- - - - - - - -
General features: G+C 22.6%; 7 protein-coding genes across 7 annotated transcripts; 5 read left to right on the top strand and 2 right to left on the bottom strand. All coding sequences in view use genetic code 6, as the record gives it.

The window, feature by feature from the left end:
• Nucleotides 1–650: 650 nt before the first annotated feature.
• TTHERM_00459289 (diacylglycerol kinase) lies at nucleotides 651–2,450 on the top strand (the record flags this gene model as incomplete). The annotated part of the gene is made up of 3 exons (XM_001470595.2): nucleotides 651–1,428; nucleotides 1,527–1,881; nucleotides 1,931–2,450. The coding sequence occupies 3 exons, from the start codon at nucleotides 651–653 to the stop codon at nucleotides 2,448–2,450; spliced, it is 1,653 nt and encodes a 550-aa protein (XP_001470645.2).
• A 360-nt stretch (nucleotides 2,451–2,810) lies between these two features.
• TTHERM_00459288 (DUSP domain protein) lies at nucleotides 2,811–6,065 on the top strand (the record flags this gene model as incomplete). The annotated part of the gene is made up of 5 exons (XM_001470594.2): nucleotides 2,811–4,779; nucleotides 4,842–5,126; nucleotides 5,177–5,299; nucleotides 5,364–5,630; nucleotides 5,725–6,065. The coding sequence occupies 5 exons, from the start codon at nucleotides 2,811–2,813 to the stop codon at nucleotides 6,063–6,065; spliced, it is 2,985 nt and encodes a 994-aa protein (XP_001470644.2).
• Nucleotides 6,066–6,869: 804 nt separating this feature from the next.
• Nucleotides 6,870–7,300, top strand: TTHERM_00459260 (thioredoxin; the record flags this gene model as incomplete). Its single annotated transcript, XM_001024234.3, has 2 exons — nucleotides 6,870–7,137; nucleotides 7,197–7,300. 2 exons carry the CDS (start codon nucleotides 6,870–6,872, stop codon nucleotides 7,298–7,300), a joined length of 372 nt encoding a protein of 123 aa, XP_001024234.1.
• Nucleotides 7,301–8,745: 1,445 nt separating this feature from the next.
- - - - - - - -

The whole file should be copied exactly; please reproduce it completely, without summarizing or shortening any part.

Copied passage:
General features: G+C 22.6%; 7 protein-coding genes across 7 annotated transcripts; 5 read left to right on the top strand and 2 right to left on the bottom strand. All coding sequences in view use genetic code 6, as the record gives it.

The window, feature by feature from the left end:
• Nucleotides 1–650: 650 nt before the first annotated feature.
• TTHERM_00459289 (diacylglycerol kinase) lies at nucleotides 651–2,450 on the top strand (the record flags this gene model as incomplete). The annotated part of the gene is made up of 3 exons (XM_001470595.2): nucleotides 651–1,428; nucleotides 1,527–1,881; nucleotides 1,931–2,450. The coding sequence occupies 3 exons, from the start codon at nucleotides 651–653 to the stop codon at nucleotides 2,448–2,450; spliced, it is 1,653 nt and encodes a 550-aa protein (XP_001470645.2).
• A 360-nt stretch (nucleotides 2,451–2,810) lies between these two features.
• TTHERM_00459288 (DUSP domain protein) lies at nucleotides 2,811–6,065 on the top strand (the record flags this gene model as incomplete). The annotated part of the gene is made up of 5 exons (XM_001470594.2): nucleotides 2,811–4,779; nucleotides 4,842–5,126; nucleotides 5,177–5,299; nucleotides 5,364–5,630; nucleotides 5,725–6,065. The coding sequence occupies 5 exons, from the start codon at nucleotides 2,811–2,813 to the stop codon at nucleotides 6,063–6,065; spliced, it is 2,985 nt and encodes a 994-aa protein (XP_001470644.2).
• Nucleotides 6,066–6,869: 804 nt separating this feature from the next.
• Nucleotides 6,870–7,300, top strand: TTHERM_00459260 (thioredoxin; the record flags this gene model as incomplete). Its single annotated transcript, XM_001024234.3, has 2 exons — nucleotides 6,870–7,137; nucleotides 7,197–7,300. 2 exons carry the CDS (start codon nucleotides 6,870–6,872, stop codon nucleotides 7,298–7,300), a joined length of 372 nt encoding a protein of 123 aa, XP_001024234.1.
• Nucleotides 7,301–8,745: 1,445 nt separating this feature from the next.